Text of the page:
Our ongoing Color of Coronavirus project monitors how and where COVID-19 mortality is inequitably impacting certain communities—to guide policy and community responses. Last week, the United States’ COVID-19 death toll reached half a million. We have documented the race and ethnicity for 94% of these cumulative deaths in the United States.
Even as vaccine distribution ramps up across the U.S., the virus’ recent toll has been devastating for all groups. Our latest update shows death tolls accelerating in the last four weeks compared to the prior period (mostly January 2021), which had also notched record losses until this update exceeded them.
The last four weeks have yielded the highest number of new deaths since the start of the pandemic for all groups except Black and Pacific Islander Americans, for whom it was the second most deadly stretch. (Black Americans suffered the greatest losses in the month of April 2020—especially in cities where the pandemic first raged—while Pacific Islanders saw their highest death toll in our Feb. 2 update.)
Note that March 3 ends the third deadliest four-week period since the beginning of the pandemic according to data compiled by the COVID Tracking Project. (The first and second deadliest periods were in January and December, respectively.) Thus, it is likely that some of the apparent increase in deaths reflected below come from reclassification of deaths by race and ethnicity. In fact, over the last four weeks the number of deaths with an unknown race or ethnicity has decreased by more than 13,000.In 2021, we switched to the latest population estimates for denominators used to calculate rates and percentages, and began new trend lines for rates dating from Dec. 8, 2020. Indigenous and Black Americans continue to suffer the highest actual rates of loss, followed closely by Pacific Islanders. (The new rates should not be directly compared to our prior data. To examine trends during 2020, we recommend viewing our December update or 2020 year-in-review.) As with prior releases, we have also adjusted these mortality rates for differences in the age distribution of populations (which differ across race groups and states), a common and important tool that health researchers use to compare diseases that affect age groups differently. At the national level, this results in even larger documented mortality disparities—Pacific Islander, Latino, Indigenous and Black Americans all have a COVID-19 death rate of double or more that of White and Asian Americans, who experience the lowest age-adjusted rates.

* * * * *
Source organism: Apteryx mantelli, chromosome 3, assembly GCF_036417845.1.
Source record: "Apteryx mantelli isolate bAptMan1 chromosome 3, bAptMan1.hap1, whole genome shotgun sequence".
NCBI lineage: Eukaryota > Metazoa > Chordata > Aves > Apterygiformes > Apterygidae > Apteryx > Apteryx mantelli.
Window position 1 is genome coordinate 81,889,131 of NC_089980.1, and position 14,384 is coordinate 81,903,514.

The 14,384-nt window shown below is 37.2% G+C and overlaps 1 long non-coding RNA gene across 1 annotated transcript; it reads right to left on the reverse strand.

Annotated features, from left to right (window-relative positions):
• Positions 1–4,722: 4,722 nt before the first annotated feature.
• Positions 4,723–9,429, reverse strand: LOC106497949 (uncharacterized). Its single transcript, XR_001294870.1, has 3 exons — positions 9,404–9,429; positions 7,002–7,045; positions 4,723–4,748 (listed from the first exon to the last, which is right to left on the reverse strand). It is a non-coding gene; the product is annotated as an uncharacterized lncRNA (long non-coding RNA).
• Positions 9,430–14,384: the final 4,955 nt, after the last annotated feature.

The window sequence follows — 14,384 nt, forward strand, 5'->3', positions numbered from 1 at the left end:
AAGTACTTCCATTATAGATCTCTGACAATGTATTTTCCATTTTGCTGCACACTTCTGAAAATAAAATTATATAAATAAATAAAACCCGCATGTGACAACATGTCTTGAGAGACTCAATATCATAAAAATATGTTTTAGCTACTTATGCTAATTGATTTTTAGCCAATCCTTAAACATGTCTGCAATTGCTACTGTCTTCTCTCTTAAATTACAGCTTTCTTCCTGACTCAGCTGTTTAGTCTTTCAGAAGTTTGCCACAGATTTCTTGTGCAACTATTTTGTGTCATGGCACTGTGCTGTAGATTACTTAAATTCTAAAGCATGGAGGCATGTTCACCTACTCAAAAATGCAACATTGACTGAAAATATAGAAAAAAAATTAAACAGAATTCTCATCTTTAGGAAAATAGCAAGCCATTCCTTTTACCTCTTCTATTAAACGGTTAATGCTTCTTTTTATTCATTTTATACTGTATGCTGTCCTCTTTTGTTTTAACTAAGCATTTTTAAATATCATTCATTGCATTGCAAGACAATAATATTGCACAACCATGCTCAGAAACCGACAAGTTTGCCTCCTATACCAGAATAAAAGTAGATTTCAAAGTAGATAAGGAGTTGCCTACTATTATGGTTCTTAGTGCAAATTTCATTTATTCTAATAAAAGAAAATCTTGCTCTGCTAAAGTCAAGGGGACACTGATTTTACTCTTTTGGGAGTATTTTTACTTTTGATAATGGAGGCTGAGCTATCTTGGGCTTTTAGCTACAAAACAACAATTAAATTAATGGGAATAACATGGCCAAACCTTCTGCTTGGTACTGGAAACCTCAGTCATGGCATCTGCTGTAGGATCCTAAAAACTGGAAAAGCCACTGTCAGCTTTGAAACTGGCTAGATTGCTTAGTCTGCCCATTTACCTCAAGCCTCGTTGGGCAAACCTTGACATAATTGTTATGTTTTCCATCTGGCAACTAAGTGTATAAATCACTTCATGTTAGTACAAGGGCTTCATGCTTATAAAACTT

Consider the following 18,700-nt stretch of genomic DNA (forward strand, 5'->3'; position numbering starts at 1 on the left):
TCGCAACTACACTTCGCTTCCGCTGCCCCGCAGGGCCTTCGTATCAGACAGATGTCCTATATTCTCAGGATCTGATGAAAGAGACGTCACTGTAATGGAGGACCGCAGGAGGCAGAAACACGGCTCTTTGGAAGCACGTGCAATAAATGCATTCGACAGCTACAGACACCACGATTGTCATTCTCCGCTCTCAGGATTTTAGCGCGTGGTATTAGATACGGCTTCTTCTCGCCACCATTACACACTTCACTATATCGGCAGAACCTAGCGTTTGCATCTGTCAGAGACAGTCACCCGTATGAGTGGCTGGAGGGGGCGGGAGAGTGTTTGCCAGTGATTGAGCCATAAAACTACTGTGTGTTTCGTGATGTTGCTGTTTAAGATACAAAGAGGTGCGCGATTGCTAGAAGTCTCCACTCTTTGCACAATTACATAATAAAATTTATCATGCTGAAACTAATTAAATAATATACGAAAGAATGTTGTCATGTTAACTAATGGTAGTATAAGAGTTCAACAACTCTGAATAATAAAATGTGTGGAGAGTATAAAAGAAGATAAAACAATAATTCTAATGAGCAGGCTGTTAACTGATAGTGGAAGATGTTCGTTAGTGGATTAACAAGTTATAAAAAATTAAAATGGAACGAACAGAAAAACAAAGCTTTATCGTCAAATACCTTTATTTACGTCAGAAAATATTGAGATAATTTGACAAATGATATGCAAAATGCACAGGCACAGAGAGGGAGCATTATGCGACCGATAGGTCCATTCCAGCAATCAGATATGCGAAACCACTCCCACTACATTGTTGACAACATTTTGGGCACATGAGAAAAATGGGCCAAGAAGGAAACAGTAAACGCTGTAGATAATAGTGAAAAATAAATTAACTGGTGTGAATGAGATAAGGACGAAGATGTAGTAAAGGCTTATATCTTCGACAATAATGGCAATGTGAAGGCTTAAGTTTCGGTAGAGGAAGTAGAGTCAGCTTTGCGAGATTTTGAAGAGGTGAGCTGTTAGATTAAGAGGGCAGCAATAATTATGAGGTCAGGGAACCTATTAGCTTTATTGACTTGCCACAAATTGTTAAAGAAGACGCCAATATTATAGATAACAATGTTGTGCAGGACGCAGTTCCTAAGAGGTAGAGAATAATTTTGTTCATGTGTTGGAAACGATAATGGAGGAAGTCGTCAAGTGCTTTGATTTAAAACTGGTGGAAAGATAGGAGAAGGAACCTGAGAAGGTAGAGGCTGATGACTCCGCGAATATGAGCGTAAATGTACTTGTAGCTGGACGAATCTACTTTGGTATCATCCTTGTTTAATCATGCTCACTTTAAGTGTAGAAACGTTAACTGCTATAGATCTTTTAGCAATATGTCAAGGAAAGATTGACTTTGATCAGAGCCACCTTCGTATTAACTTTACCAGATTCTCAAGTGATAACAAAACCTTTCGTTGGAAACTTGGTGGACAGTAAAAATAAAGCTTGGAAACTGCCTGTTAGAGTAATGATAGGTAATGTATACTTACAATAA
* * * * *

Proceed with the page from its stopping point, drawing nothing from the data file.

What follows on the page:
Our team at APM Research Lab has independently compiled these death statistics, beginning in early April 2020. (Learn more about how.) The result is the most robust and up-to-date portrait of COVID-19 mortality by race available anywhere, with a focus on disproportionate deaths.